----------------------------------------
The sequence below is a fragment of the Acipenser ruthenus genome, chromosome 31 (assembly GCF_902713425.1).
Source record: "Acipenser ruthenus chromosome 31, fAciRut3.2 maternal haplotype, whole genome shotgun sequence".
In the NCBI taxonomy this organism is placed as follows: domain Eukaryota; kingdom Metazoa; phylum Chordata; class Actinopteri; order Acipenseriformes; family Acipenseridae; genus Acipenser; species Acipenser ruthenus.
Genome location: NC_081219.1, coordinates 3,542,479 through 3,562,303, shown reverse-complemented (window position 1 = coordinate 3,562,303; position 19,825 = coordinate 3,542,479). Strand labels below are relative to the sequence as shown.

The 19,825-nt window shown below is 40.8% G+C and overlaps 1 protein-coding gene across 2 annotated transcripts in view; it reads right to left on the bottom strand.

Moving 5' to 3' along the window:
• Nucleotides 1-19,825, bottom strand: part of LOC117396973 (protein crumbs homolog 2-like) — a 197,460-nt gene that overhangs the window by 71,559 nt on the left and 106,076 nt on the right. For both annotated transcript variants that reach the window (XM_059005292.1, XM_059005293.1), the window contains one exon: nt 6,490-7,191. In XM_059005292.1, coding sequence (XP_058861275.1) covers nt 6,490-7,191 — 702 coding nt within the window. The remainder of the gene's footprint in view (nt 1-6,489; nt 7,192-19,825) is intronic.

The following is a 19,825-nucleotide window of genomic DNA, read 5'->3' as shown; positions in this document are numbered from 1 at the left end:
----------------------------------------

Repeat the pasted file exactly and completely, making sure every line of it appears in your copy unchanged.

The sequence below is a fragment of the Acipenser ruthenus genome, chromosome 31 (assembly GCF_902713425.1).
Source record: "Acipenser ruthenus chromosome 31, fAciRut3.2 maternal haplotype, whole genome shotgun sequence".
In the NCBI taxonomy this organism is placed as follows: domain Eukaryota; kingdom Metazoa; phylum Chordata; class Actinopteri; order Acipenseriformes; family Acipenseridae; genus Acipenser; species Acipenser ruthenus.
Genome location: NC_081219.1, coordinates 3,542,479 through 3,562,303, shown reverse-complemented (window position 1 = coordinate 3,562,303; position 19,825 = coordinate 3,542,479). Strand labels below are relative to the sequence as shown.

The 19,825-nt window shown below is 40.8% G+C and overlaps 1 protein-coding gene across 2 annotated transcripts in view; it reads right to left on the bottom strand.

Moving 5' to 3' along the window:
• Nucleotides 1-19,825, bottom strand: part of LOC117396973 (protein crumbs homolog 2-like) — a 197,460-nt gene that overhangs the window by 71,559 nt on the left and 106,076 nt on the right. For both annotated transcript variants that reach the window (XM_059005292.1, XM_059005293.1), the window contains one exon: nt 6,490-7,191. In XM_059005292.1, coding sequence (XP_058861275.1) covers nt 6,490-7,191 — 702 coding nt within the window. The remainder of the gene's footprint in view (nt 1-6,489; nt 7,192-19,825) is intronic.

The following is a 19,825-nucleotide window of genomic DNA, read 5'->3' as shown; positions in this document are numbered from 1 at the left end: